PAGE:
Dr. Fred Hoffer and his wife and nurse Donna Rodger have been providing COVID-19 vaccines for months to people who have been stuck at home for various reasons.
Most of the time it was because they were physically unable to go get one, but some of the time it was for mental health reasons.
An example of the latter was an autistic man who lives with his parents who has a “real fear of people in masks,” Rodger said. Since they both had been vaccinated, not wearing masks was a valid option. While they were there, one of the man’s favorite TV shows was on – the medical drama “Emergency.” He was so excited he was standing up pointing at the doctor and “pointing at me,” Hoffer said.
Others with mental health issues didn’t like going to vaccination sites because of the noise and chaos, Rodger added.
Individuals also had physical challenges. Hoffer recalled a man who was paralyzed. “He was so fragile and vulnerable,” the doctor said.
In general, the couple said it was very rewarding helping people in their homes. For many, they had not been able to have visitors for over a year. Not only were they grateful for receiving medical treatment, they also appreciated the social interaction. “It’s a big deal. They’d been isolated a whole year. They could have conversations with somebody besides themselves. And they could get the freedom” to finally leave their home, Hoffer said.
Rodger said that was the best part of the volunteer effort for the retired couple. We were “libetating them from this difficult” situation, she said, adding now they could see their kids or grandchildren instead of having them “drop groceries at the door,” for example. She said they saw some elderly people who had gotten their first shot, but then had fallen and ended up in a rehabilitation facility. So they couldn’t get their second shot. They couldn’t even leave their room. So the couple would vaccinate them so they were “free to have visitors again — even go home.”
Rodger called her husband a “volunteer-a-holic” helping out 53 times compared to her 38 since Dec. 24. That’s when Bainbridge Island Community Pharmacy received its first vaccines, and volunteers starting getting shots “so they could safely give it out to others.” Before they could even get their second shots they were double-masking and giving out vaccinations in the community. “They couldn’t wait for us to get our second dose,” she said, adding long-term and assisted care facilities were in desperate need. “Their folks were pretty immobile,” she said.
In February they were asked by Kitsap Public Health District to start a mobile service to travel around the county to help underserved people at home. “Fred and I would pack up our kit, and away we’d go,” Rodger said. They received referrals from groups that already dealt with homebound clients – such as Island Volunteer Caregivers, Meals on Wheels and the BI Senior Center. The couple said they got to know those patients a little bit personally because they stayed and watched them for 15 to 30 minutes after to make sure they didn’t have a bad reaction to the shot. They didn’t have one issue related to that.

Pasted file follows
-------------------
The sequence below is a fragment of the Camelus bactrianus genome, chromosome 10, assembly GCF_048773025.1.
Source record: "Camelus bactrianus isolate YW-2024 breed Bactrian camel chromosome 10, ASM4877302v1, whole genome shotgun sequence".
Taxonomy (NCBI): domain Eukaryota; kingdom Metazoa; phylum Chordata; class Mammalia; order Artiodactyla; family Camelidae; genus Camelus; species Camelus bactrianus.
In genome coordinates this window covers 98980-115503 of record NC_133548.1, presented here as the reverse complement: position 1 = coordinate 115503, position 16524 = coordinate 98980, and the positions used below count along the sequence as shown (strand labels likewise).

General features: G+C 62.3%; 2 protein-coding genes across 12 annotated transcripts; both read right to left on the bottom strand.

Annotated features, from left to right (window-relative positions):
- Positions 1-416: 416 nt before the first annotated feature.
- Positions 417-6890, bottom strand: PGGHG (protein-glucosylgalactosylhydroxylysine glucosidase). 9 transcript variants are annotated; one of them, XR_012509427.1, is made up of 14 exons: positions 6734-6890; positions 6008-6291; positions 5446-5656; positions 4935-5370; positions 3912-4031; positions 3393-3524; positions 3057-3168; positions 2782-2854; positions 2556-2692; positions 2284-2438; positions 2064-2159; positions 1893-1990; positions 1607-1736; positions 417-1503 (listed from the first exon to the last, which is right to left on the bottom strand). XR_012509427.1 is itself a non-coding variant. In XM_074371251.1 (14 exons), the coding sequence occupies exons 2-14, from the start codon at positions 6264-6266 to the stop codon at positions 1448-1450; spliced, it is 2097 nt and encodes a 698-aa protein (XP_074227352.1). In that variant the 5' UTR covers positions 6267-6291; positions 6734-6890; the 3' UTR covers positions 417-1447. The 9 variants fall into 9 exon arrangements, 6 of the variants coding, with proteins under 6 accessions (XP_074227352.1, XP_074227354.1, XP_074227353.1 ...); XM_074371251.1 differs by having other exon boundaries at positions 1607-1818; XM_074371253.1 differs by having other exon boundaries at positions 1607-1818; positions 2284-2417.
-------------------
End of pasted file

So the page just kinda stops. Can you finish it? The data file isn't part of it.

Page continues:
They provided mostly Moderna vaccines, but also Pfizer and Janssen once it became available. Rodger said they would have liked to give the one-dose Johnson and Johnson one to make “better use of the volunteer crew’s time” but that going back a second time was “fun because we already knew these people. It’s more rewarding … you’re making a real difference in their lives.”
The couple said there are a number of reasons why BI has been so successful against the epidemic.
One is the Medical Reserve Corps, established in 2019. It is a group of what started with 80 but now includes 300 doctors and nurses prepared to work together in an emergency. “I feel way better prepared for an earthquake,” which was the original reason for the corps, Rodger said.
Other reasons are the “talent pool is really deep here” and the “robust volunteer” attitude on the island, she added.
Hoffer said he is one of almost 70 volunteers from the Rotary Club of Bainbridge Island who have helped with the coronavirus clinics, some of which handled up to 1,200 vaccines a day. “People pounded down the door wanting to work,” Rodger said. Rotary also has helped fund local childcare centers in need to keep them operating and donated to senior center technology upgrades.
The couple said they find it curious why young people aren’t getting vaccinated now that they are eligible. Hoffer said even though those in the age 20 to 50 group are not dying or being hospitalized many are getting severely sick with conditions that could impact their health for the rest of their lives. He said they are the ones out working and having more contact, and they need to get vaccinated. “We gotta get this thing stopped,” he said.
He predicted that 80 percent of people on BI have been vaccinated, but it’s a problem in South Kitsap. “It’s not a myth,” he said of why some don’t get vaccinated. “Everybody has these excuses.” He added that people need to think beyond themselves because they can infect others.
“How do you convince somebody who’s already made up their mind?” Rodger asked. “If they’re on the fence they need to talk to somebody they trust,” like their own doctor, she added.
Hoffer said it may take the Food and Drug Administration to give the vaccines permanent clearance. “With emergency use authorization it’s impossible to mandate” people to get the shot, even in the military. “Drug companies are not liable,” Hoffer said, adding vaccinations can be a requirement of employment if the FDA gives permanent clearance.